WE’RE now two years into the second-gen CX-9’s tenure and already talking about update number two. On face value that smacks of a car company trying desperately to make an uncompetitive car more appealing, but that couldn’t be further from the truth.
The COTY-winning CX-9 was the best large SUV on the market when it launched, and Mazda’s internal drive to make it an even stronger proposition is only making it harder for rivals to catch up. The existing range has had the material quality to make buyers of premium SUVs think hard about the value of a badge, and now there’s an even ritzier CX-9 rangetopper on offer.
FIRST AUSSIE DRIVE
Model 2019 Mazda CX-9 Azami
LE AWD Engine 2488cc 4cyl, dohc, 16v,
turbo Max power 170kW @ 5000rpm
Max torque 420Nm @ 2000rpm
Transmission 6-speed automatic
0-100km/h 8.0sec (estimated)
On sale Now
Overall refinement; ride comfort; family friendliness; turbo torque LE’s brown dash won’t appeal to everybody; still no third-row vents
Dubbed Azami LE (for Luxury Edition) the new flagship variant, priced at $66,490, stretches the CX-9 range to five and elevates the star seven-seater’s upmarket feel even further. It sports hand stitched Nappa leather upholstery in brown with black detailing, genuine timber inserts applied to the shifter surround and door trims, matching steering wheel stitching and ambient lighting for a $1500 premium. Look closely and the treatment can appear a little patchy – hard lower dash plastics are never too far from the high-end tinsel – but overall the LE does what it sets out to do.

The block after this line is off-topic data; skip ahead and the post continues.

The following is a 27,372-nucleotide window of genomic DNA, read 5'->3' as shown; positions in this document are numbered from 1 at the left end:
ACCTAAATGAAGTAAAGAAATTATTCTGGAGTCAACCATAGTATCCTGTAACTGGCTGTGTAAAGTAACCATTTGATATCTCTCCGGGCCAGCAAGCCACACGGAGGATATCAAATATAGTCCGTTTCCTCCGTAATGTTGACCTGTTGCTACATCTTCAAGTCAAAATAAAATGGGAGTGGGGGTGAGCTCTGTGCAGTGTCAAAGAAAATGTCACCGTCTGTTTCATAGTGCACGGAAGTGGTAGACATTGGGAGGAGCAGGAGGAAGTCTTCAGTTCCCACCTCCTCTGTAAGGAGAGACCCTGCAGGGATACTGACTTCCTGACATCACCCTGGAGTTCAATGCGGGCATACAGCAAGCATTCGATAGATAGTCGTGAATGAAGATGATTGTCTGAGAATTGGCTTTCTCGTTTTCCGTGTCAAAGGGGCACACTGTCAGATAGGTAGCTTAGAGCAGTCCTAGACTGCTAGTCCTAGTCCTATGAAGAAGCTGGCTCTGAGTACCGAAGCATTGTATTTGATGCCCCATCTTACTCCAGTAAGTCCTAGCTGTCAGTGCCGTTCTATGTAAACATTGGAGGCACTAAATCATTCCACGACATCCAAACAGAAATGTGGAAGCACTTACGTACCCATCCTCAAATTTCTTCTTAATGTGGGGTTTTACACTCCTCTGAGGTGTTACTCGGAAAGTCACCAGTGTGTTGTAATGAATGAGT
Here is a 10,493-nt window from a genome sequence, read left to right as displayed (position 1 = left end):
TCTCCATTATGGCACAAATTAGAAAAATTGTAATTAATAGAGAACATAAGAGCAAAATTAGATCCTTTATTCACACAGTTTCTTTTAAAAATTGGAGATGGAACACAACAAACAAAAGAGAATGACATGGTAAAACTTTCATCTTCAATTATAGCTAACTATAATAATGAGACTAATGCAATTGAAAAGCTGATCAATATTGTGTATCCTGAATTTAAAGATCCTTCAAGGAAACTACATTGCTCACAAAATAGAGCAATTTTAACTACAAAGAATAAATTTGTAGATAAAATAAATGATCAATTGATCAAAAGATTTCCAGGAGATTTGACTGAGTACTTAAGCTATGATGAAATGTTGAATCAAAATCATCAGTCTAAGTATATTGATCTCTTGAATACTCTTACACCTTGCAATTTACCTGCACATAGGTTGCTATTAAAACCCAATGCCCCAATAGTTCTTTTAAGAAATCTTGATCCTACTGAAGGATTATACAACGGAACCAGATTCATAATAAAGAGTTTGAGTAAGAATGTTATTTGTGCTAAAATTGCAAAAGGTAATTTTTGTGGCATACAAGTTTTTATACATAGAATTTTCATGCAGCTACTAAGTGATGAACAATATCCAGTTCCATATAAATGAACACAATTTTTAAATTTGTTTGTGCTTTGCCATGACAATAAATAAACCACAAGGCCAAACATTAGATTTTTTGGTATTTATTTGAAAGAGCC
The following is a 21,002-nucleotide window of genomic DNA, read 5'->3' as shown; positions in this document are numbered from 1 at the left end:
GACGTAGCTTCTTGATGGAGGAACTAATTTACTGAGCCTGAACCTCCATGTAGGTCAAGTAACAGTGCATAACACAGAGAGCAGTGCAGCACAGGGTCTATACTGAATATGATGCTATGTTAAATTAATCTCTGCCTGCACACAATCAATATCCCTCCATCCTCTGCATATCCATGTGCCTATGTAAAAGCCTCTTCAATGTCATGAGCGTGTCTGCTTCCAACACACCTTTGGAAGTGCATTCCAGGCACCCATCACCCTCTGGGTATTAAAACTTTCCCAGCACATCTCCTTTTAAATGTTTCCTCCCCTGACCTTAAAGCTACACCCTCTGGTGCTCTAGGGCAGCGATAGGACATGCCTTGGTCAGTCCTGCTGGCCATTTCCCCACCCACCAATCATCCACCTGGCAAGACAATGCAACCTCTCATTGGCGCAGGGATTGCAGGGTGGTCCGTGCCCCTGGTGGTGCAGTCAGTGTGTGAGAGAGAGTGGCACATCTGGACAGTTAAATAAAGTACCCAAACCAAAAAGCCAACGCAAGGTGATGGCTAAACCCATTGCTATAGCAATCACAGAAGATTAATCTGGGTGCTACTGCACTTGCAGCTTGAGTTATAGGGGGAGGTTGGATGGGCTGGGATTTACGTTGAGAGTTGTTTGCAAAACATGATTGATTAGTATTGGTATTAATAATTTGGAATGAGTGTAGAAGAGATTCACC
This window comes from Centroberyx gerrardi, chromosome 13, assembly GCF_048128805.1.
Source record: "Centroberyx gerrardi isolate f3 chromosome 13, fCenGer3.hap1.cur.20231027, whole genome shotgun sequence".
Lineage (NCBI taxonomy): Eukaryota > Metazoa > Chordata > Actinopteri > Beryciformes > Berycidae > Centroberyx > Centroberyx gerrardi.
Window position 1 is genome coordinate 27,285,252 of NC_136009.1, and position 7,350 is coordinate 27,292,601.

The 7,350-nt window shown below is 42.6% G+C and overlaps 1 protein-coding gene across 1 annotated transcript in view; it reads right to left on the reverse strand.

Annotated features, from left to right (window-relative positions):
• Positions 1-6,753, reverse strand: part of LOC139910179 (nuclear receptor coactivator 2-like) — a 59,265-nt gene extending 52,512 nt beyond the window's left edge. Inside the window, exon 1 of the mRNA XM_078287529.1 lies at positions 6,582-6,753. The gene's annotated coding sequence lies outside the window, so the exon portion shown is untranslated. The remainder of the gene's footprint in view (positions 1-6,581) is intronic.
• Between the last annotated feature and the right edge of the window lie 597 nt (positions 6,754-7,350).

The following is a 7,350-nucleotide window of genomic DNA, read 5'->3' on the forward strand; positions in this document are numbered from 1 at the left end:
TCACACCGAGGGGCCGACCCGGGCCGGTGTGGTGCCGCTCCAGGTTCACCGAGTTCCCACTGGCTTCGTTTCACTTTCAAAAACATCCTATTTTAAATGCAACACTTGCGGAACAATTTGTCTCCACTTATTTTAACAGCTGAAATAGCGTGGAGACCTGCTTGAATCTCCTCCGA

Power comes from an unchanged and strong 2.5litre turbo petrol four-cylinder, producing 170kW and 420Nm. One engine across the board is good, as it means there’s no major penalty when shopping at the low end of the range. Sport, Touring, GT and regular Azami variants are available in either FWD, or AWD for an additional $4000. The LE is exclusively all-wheel drive.
Engineering advances for this update include thicker headlining to further reduce noise in the already quiet cabin, and adjustments to steering hardware that correct the sometimes unnatural feeling early cars had, while honing off-centre response. Subtle suspension tweaks aimed at increasing stability and comfort were difficult to assess in isolation, but the CX-9’s progress remains smooth over mixed surfaces including gravel, even on 20-inch wheels and tyres.
Mazda has put together an extremely convincing model line-up with the CX-9. Virtually every variant has something going for it, meaning shoppers can simply set a budget and buy accordingly. A flagship version that verges on $70K won’t appeal to every CX-9 buyer, but in the context of posh alternatives from European brands, with which it competes on spec and challenges for refinement, the Azami LE doesn’t seem unreasonable. The only thing holding it back in that fight is good old badge snobbery.
Improvements to CX-9’s equipment levels are intended to offset price rises. The base model Sport is now $44,990 (up $1100), but Mazda has added Apple CarPlay and Android Auto to all variants, addressing one of the few things the model tripped up on previously. Sport now has a head-up display standard, while both Azami grades receive ventilated seats, a heated steering wheel, a 360-degree camera, a windscreen de-icer and the Mazda 6’s instrument panel with a 7.0-inch LCD screen built in.